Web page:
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Jean Ritchie’s version of “Shady Grove.”
Jean Ritchie, the Appalachian traditional singer who died early this month at the age of 92, found new audiences for rural songs in the nation’s largest cities.
Ms. Ritchie’s story is well known and well documented – by her and others. When she sang her Eastern Kentucky family’s traditional songs to friends and acquaintances in the New York City area, she received their rapt attention. They saw something special and asked for more.
We know Ms. Ritchie valued the songs of Appalachia long before she set foot in New York. And it wasn’t news to her that the region’s songs had deep cultural antecedents and historical significance. But seeing the reaction of city audiences to her music must have strengthened her own sense of the cultural treasures her family and others had taught her.
Not every rural person who moves to an urban area receives such a welcome. But many saw new value in the culture of their homeplaces when they ventured forth to be part of new communities. For me, some of that new perspective on the value of my home region of Eastern Kentucky came from gracious people who were genuinely interested in the place where I was raised. Another part of it came from seeing my own family and region’s cultures in a new light when they were suddenly absent. And I’ll admit that some of that perspective came from “stubbing up” when I felt someone was besmirching my place of origin.
Fortunately for the world, Ms. Ritchie’s experiences of sharing her art outside her region was a positive one. And that helped her create a career that included performing and studying the music of her region, reviving interest in the mountain dulcimer, and writing her own songs. (My favorites are “The L&N Don’t Stop Here Any More” and “The Bluebird Song.”)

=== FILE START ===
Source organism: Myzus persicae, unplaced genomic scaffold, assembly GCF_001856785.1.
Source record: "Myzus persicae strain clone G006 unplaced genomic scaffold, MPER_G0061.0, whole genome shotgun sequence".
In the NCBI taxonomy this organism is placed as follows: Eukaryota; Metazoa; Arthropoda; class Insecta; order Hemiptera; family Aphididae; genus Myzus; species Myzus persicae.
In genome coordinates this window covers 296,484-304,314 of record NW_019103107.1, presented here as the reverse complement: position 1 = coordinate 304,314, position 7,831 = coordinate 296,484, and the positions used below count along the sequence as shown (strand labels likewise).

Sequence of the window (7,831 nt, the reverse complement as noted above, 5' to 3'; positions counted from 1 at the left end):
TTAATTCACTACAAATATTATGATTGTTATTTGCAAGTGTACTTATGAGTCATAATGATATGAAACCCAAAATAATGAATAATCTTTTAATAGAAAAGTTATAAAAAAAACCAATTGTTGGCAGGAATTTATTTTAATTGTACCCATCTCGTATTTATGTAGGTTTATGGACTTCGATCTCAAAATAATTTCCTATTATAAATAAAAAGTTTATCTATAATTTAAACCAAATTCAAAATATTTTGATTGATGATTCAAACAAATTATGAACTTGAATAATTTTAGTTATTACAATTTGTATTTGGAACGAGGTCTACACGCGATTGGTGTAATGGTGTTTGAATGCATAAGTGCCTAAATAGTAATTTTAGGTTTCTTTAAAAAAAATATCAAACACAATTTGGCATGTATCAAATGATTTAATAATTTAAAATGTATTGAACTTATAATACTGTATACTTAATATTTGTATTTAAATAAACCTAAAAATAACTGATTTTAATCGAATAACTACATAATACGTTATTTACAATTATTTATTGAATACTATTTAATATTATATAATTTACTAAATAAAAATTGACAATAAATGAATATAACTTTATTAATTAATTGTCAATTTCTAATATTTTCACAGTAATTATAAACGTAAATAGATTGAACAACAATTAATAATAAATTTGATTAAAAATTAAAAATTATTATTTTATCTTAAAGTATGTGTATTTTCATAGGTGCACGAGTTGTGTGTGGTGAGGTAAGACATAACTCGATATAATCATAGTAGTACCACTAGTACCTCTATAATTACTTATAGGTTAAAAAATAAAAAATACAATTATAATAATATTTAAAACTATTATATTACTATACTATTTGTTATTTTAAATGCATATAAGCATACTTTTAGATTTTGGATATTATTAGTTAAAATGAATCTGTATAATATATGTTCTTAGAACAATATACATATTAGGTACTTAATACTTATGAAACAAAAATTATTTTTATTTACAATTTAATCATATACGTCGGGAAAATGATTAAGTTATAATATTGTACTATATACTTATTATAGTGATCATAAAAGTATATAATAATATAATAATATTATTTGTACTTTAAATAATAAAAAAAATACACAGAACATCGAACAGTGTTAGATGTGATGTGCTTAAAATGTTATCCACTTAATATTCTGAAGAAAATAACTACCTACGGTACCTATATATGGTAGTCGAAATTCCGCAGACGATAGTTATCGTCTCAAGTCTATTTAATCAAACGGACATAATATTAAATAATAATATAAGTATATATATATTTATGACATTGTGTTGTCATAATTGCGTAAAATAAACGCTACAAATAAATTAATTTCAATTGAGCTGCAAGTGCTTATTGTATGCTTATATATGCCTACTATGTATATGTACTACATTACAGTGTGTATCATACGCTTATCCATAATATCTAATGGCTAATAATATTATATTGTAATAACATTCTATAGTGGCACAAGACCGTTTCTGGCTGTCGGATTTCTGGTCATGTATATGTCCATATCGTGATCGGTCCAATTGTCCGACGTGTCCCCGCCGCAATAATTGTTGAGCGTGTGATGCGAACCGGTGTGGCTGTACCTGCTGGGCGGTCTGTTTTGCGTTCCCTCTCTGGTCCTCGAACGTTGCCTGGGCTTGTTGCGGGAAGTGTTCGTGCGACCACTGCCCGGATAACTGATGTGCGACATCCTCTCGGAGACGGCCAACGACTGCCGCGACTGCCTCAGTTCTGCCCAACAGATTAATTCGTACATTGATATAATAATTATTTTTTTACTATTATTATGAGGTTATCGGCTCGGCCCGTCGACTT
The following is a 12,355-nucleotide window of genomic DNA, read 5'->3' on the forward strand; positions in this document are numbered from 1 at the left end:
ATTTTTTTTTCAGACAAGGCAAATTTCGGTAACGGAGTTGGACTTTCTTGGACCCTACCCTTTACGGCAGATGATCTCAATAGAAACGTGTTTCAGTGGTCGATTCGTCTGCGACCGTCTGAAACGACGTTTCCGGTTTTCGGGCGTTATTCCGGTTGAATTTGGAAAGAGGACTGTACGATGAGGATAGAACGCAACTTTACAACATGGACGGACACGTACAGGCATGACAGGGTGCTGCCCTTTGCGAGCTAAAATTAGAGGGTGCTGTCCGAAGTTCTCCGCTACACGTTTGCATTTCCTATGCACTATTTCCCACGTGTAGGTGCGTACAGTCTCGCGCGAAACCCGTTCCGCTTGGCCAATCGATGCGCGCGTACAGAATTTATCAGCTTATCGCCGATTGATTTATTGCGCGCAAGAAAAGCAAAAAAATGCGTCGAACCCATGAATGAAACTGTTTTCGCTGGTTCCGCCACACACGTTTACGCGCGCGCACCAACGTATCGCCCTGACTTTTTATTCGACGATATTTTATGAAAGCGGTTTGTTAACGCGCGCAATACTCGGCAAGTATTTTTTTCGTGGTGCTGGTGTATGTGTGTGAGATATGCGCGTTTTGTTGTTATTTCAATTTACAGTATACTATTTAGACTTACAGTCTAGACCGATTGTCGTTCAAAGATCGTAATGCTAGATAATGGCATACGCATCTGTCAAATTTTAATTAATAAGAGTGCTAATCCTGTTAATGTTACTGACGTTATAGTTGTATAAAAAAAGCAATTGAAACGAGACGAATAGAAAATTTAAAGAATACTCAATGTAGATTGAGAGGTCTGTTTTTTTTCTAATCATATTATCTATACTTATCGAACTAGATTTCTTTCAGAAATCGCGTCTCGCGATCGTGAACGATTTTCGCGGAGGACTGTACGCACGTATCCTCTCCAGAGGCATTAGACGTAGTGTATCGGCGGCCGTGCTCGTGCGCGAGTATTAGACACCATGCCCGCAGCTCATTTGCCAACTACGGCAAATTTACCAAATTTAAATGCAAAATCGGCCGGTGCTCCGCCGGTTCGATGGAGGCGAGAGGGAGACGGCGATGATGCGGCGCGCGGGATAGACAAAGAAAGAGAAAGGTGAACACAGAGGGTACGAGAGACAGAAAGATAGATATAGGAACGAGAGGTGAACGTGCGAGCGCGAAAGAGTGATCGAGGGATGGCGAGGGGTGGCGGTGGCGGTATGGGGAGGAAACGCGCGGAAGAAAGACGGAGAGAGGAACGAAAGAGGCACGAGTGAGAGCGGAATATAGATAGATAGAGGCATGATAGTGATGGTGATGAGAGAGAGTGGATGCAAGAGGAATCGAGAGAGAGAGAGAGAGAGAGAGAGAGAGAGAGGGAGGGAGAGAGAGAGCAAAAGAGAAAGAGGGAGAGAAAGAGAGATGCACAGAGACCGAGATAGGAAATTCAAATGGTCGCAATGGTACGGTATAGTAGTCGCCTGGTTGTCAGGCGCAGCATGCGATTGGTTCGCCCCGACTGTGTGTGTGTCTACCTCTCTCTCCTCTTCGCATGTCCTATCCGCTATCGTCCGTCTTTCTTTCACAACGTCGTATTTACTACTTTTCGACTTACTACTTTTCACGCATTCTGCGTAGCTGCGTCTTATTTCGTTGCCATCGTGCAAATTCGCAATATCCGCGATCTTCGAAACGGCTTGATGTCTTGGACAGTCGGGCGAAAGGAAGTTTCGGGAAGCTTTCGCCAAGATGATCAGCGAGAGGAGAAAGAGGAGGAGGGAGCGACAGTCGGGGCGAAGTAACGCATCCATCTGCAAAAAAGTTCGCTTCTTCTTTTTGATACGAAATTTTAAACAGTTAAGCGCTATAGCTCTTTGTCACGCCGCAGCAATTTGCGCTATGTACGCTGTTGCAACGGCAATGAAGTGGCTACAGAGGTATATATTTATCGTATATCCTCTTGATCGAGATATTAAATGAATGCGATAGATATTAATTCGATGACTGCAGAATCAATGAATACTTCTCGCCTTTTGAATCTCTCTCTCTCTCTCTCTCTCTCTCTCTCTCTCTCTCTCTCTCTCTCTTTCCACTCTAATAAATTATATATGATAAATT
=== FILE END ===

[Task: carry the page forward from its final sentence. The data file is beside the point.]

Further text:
We wonder whether something similar is happening with former rural residents in their 30s who are migrating back to rural counties. (That’s the topic of this morning’s story from the USDA Economic Research Service.) Researchers say these “returners” came back at roughly the time they began to raise families. These folks sought the comforts of extended family and access to things that can make rural parenting easier, researchers say.
I’d be willing to bet that many of these returners also had newfound appreciation for home after doing without for a few – or several – years.
I believe the culture of place is important and valuable. It can be an asset, no matter where you are from. Ms. Ritchie’s unique role in preserving, promoting, and creating art about her place was one of the things that instilled this value in me. There are many of us around who are deeply grateful for that gift.
Tim Marema is the editor of the Daily Yonder.